masc. proper name, name of an Israelite judge and warrior [Judges vi:11-viii:25], from Hebrew Gidh'on, literally "feller," from stem of gadha "he cut off, hewed, felled." In reference to the Bible propagation society, 1906, formally Christian Commercial Young Men's Association of America, founded 1899. The hotel room Gideon Bible so called by 1922.
"one of the native people who dominated the central highlands of Mexico in 1519 at the time of the Spanish invasion," 1787, from Spanish Azteca, from Nahuatl aztecatl (plural aztecah), meaning "coming from Aztlan," name of their legendary place of origin, which is usually said to lie somewhere in what is now southwestern U.S. Related: Aztecan.
former name of southern Spain, from Spanish, from al Andalus, Arabic name for the entire peninsula, which probably is from Late Latin *Vandalicia "the country of the Vandals" (see vandal) in reference to the Germanic tribe that, with others, overran the Western Empire 3c.-4c., and for a time settled in southern Spain. See vandal. Related: Andalusian.
large island off the southwest tip of Italy, from Latin Sicilia, from Greek Sikelia, from Sikeloi (plural) "Sicilians," the name of an ancient people living along the Tiber, some of whom emigrated to the island that thereafter bore their name. The Greeks distinguished Sikeliotēs "a Greek colonist in Sicily" from Sikelos "a native Sicilian." Sicel for "member of an ancient race of Sicily" is a modern coinage (1838). Related: Sicilian.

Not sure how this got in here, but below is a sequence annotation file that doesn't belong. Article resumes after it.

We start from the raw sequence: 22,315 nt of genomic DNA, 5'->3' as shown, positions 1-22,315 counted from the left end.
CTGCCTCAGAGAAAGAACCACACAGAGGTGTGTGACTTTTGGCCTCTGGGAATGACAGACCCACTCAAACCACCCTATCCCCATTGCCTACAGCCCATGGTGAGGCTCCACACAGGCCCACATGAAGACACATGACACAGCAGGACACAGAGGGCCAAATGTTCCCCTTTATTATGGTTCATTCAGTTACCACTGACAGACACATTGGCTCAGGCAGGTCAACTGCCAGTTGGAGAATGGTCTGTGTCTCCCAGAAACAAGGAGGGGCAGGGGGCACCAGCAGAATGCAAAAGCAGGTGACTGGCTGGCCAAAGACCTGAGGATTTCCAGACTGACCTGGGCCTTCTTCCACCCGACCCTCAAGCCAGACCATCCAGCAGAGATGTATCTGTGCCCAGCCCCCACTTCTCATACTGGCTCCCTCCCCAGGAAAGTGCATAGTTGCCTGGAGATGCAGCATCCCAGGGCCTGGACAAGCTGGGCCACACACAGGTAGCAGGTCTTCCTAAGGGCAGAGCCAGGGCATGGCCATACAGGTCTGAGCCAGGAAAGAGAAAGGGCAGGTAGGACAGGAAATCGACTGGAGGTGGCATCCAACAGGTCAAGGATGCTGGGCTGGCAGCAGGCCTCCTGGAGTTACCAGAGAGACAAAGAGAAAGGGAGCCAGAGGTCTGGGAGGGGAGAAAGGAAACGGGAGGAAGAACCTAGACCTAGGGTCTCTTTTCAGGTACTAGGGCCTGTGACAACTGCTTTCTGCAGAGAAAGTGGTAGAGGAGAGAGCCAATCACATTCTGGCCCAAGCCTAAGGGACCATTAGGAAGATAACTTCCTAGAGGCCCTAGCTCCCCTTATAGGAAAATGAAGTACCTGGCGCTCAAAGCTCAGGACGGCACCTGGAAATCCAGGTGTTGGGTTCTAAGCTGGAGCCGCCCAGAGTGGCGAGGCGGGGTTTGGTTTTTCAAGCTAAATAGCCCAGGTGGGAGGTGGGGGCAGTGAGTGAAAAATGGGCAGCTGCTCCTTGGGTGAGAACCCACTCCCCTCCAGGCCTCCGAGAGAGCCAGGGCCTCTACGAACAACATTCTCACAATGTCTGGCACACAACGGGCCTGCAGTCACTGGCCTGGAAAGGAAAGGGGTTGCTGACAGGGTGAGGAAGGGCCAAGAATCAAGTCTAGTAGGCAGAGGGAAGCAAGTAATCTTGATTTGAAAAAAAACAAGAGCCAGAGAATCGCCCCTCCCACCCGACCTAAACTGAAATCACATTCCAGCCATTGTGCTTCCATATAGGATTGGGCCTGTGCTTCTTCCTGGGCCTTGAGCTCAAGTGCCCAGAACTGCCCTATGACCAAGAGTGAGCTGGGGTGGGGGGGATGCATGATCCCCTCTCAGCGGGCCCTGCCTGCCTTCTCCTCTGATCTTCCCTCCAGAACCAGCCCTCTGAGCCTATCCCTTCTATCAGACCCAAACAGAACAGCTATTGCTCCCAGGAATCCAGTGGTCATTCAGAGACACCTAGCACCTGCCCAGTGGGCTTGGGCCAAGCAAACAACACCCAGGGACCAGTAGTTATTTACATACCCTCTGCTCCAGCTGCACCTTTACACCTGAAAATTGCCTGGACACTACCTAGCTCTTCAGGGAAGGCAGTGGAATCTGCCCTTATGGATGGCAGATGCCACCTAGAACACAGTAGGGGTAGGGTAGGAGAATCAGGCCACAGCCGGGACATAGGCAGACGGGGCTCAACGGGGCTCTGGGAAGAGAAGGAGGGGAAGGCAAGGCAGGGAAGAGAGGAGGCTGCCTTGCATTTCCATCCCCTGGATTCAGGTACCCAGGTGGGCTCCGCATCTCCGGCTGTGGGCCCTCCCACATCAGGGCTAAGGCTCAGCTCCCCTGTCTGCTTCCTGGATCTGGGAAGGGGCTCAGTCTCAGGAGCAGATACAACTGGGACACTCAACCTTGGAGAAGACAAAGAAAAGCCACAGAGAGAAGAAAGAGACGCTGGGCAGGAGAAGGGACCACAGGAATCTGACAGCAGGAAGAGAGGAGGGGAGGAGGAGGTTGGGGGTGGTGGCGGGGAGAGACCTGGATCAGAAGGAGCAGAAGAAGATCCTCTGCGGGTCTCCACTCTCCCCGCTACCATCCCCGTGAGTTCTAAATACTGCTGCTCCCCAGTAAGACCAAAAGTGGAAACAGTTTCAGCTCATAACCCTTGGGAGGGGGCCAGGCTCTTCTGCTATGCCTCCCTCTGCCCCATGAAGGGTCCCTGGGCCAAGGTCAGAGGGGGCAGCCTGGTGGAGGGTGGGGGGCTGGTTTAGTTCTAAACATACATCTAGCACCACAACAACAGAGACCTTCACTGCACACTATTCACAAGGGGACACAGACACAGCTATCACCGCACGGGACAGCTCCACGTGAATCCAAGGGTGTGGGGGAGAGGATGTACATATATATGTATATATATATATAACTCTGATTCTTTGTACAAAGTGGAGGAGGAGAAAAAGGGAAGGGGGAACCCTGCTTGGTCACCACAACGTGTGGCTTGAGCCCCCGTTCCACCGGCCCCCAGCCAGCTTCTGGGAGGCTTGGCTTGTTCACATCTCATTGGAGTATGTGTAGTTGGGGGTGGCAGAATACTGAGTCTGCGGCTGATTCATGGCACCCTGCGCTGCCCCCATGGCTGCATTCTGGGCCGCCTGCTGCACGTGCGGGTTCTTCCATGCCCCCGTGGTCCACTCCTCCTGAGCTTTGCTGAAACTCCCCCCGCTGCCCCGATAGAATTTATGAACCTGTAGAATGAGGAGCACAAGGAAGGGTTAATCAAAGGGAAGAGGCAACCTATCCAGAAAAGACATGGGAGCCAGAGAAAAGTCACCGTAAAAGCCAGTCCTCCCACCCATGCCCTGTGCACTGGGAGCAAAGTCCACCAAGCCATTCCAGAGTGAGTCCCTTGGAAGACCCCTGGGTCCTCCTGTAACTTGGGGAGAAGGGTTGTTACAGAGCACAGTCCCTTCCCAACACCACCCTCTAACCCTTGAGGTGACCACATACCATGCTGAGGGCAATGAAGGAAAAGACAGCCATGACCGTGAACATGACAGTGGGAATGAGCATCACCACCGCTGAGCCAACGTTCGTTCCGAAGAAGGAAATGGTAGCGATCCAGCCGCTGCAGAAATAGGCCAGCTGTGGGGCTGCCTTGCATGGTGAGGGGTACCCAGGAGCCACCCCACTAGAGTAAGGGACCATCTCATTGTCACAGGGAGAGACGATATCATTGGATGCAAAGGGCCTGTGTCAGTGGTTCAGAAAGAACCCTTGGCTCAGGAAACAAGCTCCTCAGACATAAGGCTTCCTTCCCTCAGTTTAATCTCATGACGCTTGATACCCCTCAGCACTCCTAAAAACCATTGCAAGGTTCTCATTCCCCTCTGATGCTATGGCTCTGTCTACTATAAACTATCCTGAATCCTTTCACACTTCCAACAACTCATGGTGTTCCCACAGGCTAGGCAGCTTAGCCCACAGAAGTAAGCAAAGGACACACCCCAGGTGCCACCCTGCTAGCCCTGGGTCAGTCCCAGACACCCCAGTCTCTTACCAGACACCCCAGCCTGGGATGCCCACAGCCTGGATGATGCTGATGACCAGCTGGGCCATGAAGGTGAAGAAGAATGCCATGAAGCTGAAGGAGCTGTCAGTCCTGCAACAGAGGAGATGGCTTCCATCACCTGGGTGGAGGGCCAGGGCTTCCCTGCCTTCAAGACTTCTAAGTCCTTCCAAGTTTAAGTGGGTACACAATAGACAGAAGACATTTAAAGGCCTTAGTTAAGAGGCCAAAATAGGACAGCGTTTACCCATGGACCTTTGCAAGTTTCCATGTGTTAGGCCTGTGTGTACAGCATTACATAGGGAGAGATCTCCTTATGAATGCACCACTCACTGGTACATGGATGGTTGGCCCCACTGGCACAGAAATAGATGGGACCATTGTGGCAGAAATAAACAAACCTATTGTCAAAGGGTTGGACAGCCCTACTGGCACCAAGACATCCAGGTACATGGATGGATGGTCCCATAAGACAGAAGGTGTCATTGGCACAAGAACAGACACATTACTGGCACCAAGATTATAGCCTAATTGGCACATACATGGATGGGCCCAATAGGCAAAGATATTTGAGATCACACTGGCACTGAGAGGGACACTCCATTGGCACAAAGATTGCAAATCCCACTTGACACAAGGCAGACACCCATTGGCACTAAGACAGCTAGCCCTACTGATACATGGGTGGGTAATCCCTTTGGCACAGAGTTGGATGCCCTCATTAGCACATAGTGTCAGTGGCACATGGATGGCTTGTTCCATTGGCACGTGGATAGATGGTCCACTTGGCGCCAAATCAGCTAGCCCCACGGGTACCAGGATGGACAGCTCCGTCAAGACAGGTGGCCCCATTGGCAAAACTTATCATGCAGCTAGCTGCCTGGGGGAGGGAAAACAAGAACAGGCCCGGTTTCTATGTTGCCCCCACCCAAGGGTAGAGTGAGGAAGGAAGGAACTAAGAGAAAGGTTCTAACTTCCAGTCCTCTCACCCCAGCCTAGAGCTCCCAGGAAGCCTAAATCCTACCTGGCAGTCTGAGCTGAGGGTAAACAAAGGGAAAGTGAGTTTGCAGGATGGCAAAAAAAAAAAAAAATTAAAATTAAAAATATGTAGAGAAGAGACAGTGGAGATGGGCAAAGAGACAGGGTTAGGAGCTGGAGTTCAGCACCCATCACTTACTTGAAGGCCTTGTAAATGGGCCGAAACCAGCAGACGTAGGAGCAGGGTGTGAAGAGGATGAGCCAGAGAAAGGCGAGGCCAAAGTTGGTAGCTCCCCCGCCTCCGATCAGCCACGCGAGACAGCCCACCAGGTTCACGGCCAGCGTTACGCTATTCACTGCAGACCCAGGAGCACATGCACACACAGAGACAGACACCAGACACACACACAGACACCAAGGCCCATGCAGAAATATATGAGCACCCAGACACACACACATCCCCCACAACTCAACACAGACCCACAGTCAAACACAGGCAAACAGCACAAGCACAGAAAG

islands discovered by Columbus in 1492, settled by English in 1648, long after the native population had been wiped out by disease or carried off into slavery; the name is said to be from Spanish baja mar "low sea," in reference to the shallow water here, but more likely represents a local name, Guanahani, the origin of which had been lost and the meaning forgotten.
1890, in reference to a punch-card system used in a mechanical tabulator and later for data processing in in the earliest computers, from name of U.S. inventor Herman Hollerith (1860-1929), who designed the system. For a time, in mid-20c. it sometimes was used figuratively in reference to modern society viewed as a processing machine.
in the figurative phrase cross (or pass) the Rubicon "take a decisive step," 1620s, a reference to a small stream to the Adriatic on the coast of northern Italy which in ancient times formed part of the southern boundary of Cisalpine Gaul. It was crossed by Caesar, Jan. 10, 49 B.C.E., when he left his province to attack Pompey. The name is from Latin rubicundus "ruddy," in reference to the color of the soil on its banks.
ancient king of Phrygia, 1560s; the name is of Phrygian origin. He was given by the gods the gift of turning all he touched to gold, but as this included his food he had to beg them to take it back again. Hence Midas touch (1883). But the oldest references to him in English are to the unrelated story of the ass's ears given him by Apollo for being dull to the charms of his lyre.
indigenous people of Guam and the Marianas Islands, 1905, from Spanish Chamorro, literally "shorn, shaven, bald." Supposedly because the men shaved their heads, but the name also has been connected to native Chamoru, said to mean "noble," so perhaps Chamorro is a Spanish folk-etymology.
CHAMORRO a scornful name, given by the Spaniards to the Portuguese, who used to cut off the hair. From the Spanish Chamorro, bald [Anthony Vierya Transtagano, "Dictionary of the Portuguese and English Languages," London, 1773]